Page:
In college, I discovered many things about myself. My sexual identity became established, my religious beliefs changed dramatically and my awareness of my role in society became the first and biggest challenge of my life. I became a proud gay man, an atheist and an activist. The political climate in Puerto Rico was very far away from recognizing any kind of gay rights so I knew that I needed a community that I could call my own, and be myself. After several years in Puerto Rico, in my twenties, I moved to N.Y.C. to pursue a Master’s Degree in Art Education and Art Criticism at New York University. I decided to stay in Manhattan. Here I found myself. I discovered my passions, causes to fight for, and the strong community that I always dreamed of. I became a passionate man with strong convictions.

After graduation I became a N.Y.C. school teacher. I taught art in the South Bronx, Spanish Harlem and Upper Manhattan for 15 years.

Sometime in my twenties, I was exposed to HIV. I tested HIV-positive and after a serious depression, came out strong and victorious. I became an AIDS activist. My passions in life became the gears that fed energy into my existence.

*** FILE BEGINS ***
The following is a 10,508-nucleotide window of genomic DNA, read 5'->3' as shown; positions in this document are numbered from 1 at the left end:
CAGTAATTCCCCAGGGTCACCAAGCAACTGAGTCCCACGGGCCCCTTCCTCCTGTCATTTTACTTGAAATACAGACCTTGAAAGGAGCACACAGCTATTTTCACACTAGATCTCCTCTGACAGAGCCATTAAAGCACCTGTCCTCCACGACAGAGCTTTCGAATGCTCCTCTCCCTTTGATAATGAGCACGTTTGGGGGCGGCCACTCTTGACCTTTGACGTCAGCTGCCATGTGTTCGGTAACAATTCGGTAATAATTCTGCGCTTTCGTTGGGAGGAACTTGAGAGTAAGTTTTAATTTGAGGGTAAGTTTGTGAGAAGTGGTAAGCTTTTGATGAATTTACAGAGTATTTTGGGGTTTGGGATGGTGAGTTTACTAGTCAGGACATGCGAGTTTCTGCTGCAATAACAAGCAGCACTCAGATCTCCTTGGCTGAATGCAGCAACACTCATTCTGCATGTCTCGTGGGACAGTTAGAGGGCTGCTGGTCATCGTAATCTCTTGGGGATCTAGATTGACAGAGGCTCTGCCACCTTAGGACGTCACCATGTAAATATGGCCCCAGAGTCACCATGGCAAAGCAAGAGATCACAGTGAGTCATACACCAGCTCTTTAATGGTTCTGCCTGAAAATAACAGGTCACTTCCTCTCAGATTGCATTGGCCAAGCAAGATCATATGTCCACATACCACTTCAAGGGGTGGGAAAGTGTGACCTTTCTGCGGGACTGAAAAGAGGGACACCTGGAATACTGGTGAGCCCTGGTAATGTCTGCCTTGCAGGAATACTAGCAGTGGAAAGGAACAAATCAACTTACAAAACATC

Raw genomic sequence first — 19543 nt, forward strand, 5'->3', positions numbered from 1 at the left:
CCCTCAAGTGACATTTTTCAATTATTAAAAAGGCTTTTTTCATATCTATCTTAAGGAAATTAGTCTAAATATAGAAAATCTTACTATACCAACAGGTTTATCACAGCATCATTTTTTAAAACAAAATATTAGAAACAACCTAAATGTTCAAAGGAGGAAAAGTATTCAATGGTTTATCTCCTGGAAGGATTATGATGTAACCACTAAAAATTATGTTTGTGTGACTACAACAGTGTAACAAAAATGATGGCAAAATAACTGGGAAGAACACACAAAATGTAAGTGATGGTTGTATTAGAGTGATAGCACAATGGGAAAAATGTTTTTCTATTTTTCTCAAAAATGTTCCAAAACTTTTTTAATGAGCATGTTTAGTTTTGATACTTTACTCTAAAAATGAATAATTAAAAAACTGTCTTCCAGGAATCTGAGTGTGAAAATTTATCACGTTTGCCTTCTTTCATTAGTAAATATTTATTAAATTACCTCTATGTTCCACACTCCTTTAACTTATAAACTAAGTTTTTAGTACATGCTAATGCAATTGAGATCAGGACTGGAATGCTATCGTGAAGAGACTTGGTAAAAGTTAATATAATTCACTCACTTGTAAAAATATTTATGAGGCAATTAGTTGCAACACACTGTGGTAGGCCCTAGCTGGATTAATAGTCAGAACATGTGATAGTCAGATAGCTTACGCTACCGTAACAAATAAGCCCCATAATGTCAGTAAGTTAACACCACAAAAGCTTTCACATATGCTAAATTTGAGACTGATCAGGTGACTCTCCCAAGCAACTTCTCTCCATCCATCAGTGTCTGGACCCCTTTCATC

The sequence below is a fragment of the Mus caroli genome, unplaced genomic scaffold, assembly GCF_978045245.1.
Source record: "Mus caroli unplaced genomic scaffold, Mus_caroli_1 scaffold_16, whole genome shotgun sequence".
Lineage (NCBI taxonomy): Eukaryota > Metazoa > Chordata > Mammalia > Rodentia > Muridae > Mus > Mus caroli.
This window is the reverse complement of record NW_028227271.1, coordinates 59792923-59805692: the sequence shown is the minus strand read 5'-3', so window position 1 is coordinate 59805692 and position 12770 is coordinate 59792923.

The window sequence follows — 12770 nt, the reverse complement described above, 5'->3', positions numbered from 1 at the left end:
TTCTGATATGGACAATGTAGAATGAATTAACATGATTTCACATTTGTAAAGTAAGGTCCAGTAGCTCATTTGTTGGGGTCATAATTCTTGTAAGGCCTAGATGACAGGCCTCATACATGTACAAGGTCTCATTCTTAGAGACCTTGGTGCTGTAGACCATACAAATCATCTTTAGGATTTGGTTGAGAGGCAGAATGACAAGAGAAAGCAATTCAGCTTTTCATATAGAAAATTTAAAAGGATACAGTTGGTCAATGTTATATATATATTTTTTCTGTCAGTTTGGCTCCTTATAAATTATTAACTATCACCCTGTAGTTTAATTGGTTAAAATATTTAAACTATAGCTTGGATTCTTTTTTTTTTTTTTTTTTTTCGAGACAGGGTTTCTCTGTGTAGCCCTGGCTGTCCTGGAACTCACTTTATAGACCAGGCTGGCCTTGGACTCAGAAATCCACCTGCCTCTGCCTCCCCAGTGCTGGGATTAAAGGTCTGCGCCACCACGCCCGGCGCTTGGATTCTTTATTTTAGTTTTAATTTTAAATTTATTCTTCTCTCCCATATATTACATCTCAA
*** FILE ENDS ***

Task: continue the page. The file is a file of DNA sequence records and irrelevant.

Very early in my N.Y.C. years, I became a staunch liberal. All my causes were related. I was trying to survive in a world where not everybody cared if I did or not. Politics made clear who cared for me as a human being.

That’s why I’m very vocal about my postings. Not because I want to convince anybody, but I do it for those who, like me, once needed some direction in life. I want to share the "real" me with those friends with similar beliefs or at least respect for my beliefs.

Today, I still live in Manhattan. I’m legally married to my husband Denis Beale and I’m disabled. My life is not easy, I have several health related conditions that are a real challenge these days. This bring me to another one of my causes. From personal experience, I believe in the legalization of cannabis (marijuana). 

I consider myself a loving, compassionate and spiritual person. I have no patience for bigotry, especially the kind of sanctimonious bigotry that wraps itself in prayer and fake compassion.

This is a synopsis of who I am. It would be really helpful to start introducing myself with my favorite warning. Warning: I’m human, far from perfect, passionate about life, the pursue of difficult answers, and the conviction that we are all equal."

Felix has been featured in The Huffington Post’s Queer Voices; see the piece here

You can follow Felix on Facebook here or here, on twitter @PozHeart and also on Instagram, here.